NVIDIA (NVDA) stock has generated significant returns so far this year, despite trade war tensions and other global uncertainties. Through August 9, NVIDIA stock has gained 15.7% year-to-date.
Except Advanced Micro Devices (AMD), NVIDIA has been performing well above its peers and the S&P 500. While the S&P 500 has increased 16.43% YTD, the VanEck Vectors Semiconductor ETF (SMH) has gained about 28% year-to-date. AMD, which is NVIDIA’s rival in the GPU space, saw its stock increase 85.2% YTD. Semiconductor rival Micron Technologies (MU) gained 30.9% in the same period. However, Intel (INTC) stock declined 0.13% year-to-date through August 9.
NVIDIA stock has been on an uptrend since June amid speculations that the graphics chip giant would benefit from higher chip demand in the second half of the year. However, the fear of an ongoing trade war might pull down the stock.
President Trump decided to impose 10% tariffs on Chinese goods that were not covered by the existing tariffs, to become effective on September 1. In our view, the new tariff could hurt NVIDIA’s international trade considerably. Let’s look into the factors that could affect the stock going forward.
NVIDIA’s declining revenues
NVIDIA has posted a year-over-year decline in revenues in the past two consecutive quarters. The company has faced lower revenues after delivering 13 straight quarters of double-digit revenue growth. This revenue decline is due to a loss of cryptocurrency demand, which had fueled NVIDIA’s gaming business. Notably, NVIDIA earns more than 50% of its revenue from gaming.
However, the crypto bubble burst led to a double-digit decline in the company’s gaming revenues in the last two quarters. During the first quarter of fiscal 2020 (quarter ended in April), gaming revenue fell 39% YoY. The company cleared out its GPU (graphics processing units) inventory during the quarter. However, NVIDIA’s launch of ray-tracing-supported GTX 1600 Series GPU helped the company boost its revenues sequentially in Q1.
NVIDIA’s competition with AMD
NVIDIA is competing with AMD in the GPU space. Last month, AMD released Radeon 7 for the professional graphics markets and Navi 7nm (nanometer) for the consumer market. AMD claimed that its Navi GPU would have the edge over NVIDIA’s midrange RTX 2070 GPU in the gaming sector.
To compete with AMD’s GPU lineup, NVIDIA launched a refreshed version under the Super GPU lineup. The upgraded versions were faster than its predecessors, but NVIDIA sold them at the same prices as the old ones.
NVIDIA unveiled the Super version of its RTX 2060, 2070, and 2080 GPUs on July 2. NVIDIA added more cores and improved the tera floating-point operations per second performance in its refreshed versions. The Super lineup also offered a speed boost of an average 15% over the standard versions.
The chipmaker wanted to take the market share from AMD with its RTX 2060 and 2070 Super GPUs, launched last month. However, AMD reduced the prices of its Navi-based GPUs and took the lead in the discrete GPU market share. AMD has also garnered the CPU (central processing unit) market share from Intel with its new recently launched EPYC Rome chips.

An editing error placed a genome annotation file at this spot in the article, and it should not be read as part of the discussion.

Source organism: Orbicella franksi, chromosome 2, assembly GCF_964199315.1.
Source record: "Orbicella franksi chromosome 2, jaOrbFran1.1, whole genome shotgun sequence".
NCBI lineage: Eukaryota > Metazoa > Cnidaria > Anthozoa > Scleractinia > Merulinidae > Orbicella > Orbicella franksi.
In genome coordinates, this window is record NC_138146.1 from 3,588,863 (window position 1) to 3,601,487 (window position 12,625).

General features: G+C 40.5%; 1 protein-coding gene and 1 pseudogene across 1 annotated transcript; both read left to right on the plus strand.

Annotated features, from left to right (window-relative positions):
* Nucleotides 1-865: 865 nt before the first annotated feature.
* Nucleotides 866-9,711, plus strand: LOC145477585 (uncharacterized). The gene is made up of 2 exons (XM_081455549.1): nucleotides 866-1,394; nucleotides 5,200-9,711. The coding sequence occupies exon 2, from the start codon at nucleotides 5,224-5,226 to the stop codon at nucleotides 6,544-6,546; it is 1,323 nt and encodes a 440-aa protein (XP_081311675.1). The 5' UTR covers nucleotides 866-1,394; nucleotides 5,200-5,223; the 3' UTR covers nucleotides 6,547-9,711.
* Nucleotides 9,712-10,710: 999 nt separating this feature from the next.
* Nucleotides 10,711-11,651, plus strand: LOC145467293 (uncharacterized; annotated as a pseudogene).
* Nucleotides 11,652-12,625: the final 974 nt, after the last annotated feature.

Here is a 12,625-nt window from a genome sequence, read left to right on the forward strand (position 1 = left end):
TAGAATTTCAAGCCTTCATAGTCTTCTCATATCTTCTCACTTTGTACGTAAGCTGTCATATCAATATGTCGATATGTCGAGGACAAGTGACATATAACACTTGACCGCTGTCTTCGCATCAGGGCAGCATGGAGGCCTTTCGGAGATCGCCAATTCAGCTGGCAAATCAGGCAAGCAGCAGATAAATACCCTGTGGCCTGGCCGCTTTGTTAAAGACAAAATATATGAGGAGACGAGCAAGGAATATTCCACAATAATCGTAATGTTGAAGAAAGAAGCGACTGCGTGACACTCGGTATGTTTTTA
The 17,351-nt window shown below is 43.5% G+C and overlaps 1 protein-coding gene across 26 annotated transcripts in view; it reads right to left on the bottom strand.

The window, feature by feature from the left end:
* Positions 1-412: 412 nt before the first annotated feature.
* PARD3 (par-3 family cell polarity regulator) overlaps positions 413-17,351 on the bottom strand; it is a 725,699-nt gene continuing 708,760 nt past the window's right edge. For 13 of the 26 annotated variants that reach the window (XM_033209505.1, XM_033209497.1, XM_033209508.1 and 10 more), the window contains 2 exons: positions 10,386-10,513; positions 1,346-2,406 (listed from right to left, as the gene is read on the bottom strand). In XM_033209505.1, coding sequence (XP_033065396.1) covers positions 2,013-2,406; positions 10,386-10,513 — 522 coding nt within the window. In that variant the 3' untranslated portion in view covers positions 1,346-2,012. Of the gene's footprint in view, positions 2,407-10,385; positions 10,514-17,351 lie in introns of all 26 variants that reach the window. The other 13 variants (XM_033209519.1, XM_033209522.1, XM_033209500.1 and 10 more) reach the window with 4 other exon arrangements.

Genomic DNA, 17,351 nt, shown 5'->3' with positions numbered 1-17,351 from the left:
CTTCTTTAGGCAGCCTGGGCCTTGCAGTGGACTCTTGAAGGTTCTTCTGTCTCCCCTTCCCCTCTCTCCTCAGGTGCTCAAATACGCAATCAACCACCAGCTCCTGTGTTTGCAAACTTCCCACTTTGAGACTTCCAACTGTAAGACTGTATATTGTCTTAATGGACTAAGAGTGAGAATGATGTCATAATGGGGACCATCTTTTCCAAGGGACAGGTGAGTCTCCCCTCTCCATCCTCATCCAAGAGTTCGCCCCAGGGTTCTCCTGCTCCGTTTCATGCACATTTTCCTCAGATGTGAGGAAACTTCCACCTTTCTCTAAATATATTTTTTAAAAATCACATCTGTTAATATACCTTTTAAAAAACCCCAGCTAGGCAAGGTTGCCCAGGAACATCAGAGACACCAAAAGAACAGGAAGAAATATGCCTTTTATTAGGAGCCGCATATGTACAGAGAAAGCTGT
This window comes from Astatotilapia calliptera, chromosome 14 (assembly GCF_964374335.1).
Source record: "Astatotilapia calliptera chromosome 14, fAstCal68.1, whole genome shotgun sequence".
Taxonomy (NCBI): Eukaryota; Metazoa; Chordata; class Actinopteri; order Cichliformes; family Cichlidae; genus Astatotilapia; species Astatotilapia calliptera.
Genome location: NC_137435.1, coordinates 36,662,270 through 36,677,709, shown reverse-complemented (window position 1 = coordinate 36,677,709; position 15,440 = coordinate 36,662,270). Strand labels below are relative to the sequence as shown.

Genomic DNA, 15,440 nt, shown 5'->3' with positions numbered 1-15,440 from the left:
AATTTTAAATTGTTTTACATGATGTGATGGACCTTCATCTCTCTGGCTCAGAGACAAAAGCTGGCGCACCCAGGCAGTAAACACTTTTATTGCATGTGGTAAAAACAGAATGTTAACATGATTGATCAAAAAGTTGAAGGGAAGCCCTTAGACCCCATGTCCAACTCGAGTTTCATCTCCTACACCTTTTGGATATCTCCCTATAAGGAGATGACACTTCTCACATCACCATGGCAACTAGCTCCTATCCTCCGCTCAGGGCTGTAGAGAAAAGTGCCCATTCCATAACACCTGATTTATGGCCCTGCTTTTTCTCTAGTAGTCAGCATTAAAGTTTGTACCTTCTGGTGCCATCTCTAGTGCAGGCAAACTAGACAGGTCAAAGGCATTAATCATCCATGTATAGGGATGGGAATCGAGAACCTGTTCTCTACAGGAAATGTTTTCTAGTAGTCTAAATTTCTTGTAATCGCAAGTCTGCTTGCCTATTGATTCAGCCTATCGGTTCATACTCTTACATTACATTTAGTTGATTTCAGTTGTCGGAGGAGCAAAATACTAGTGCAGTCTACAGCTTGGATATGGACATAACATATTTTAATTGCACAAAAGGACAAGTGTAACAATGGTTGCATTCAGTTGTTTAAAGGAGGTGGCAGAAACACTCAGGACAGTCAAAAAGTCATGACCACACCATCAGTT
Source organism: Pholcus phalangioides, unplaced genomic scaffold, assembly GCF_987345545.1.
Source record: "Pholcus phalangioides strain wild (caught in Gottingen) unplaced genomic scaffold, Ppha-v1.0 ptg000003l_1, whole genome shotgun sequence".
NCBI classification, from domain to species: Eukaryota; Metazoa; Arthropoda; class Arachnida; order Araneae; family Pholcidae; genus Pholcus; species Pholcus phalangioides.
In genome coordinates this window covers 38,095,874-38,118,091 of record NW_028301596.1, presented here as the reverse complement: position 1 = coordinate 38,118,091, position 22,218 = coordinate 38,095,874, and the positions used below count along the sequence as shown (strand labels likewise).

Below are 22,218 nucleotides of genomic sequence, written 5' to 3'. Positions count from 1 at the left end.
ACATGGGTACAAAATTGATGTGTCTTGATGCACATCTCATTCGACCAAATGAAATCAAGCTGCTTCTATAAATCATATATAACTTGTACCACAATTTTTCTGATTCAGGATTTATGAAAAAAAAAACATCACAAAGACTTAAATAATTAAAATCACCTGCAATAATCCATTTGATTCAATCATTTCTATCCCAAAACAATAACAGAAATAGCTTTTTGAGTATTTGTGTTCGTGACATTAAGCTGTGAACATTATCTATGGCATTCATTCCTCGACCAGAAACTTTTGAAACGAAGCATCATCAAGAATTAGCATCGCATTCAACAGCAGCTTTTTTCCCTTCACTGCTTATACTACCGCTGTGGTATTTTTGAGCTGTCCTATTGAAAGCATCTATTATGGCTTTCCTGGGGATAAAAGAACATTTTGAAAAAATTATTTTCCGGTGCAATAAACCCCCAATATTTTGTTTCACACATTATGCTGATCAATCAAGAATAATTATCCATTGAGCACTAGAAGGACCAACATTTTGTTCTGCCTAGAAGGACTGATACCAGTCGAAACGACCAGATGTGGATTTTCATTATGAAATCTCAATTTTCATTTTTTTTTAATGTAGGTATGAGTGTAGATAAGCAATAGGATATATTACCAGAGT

NVIDIA plans to launch its 7 nm GPUs soon. According to a June 5 report by DigiTimes, the company would use Samsung’s (SSNLF) 7 nm extreme ultraviolet node for its upcoming GPUs. Reportedly, Samsung plans to start sampling its 7 nm node by the end of the year and would begin volume production by mid-2020.
The road ahead for NVIDIA
NVDA is scheduled to report its second quarter of fiscal 2020 results on August 15. After two consecutive revenue declines in the gaming space, investors could be concerned about the company’s growth outlook in the space. Analysts may also be interested in NVIDIA’s automotive business, which accounts for just over 5% of its revenue.
Notably, NVIDIA is planning to grow beyond its PC and mobile solutions market. NVIDIA is looking to supply chips to the automotive sector, as customers are increasingly adopting GPUs in the data center and automotive space.
NVIDIA generates high margins from the gaming and data center businesses. Therefore, these margins could help the company invest in future technologies such as artificial intelligence and autonomous driving.
For Q2, analysts expect NVIDIA sales to decline 18.5%. Its earnings could fall 40.9% in the upcoming quarter. For fiscal 2020, analysts expect a YoY decline in sales compared to fiscal 2019’s growth rate.
NVIDIA expects its sales to decline 6.49% for fiscal 2020, down from its fiscal 2019 growth rate of 20.6%. The company expects its sales to improve in fiscal 2021 with 19.6% YoY growth.
Of the 39 analysts tracking NVIDIA, 25 analysts gave the stock a “buy” rating, while 11 rated the stock as a “hold.” Only three analysts gave the stock a “sell” rating. The analysts gave NVDA stock an average target price of $182.39, which implies a premium of 18.3% based on its closing price of $154.18 on August 9.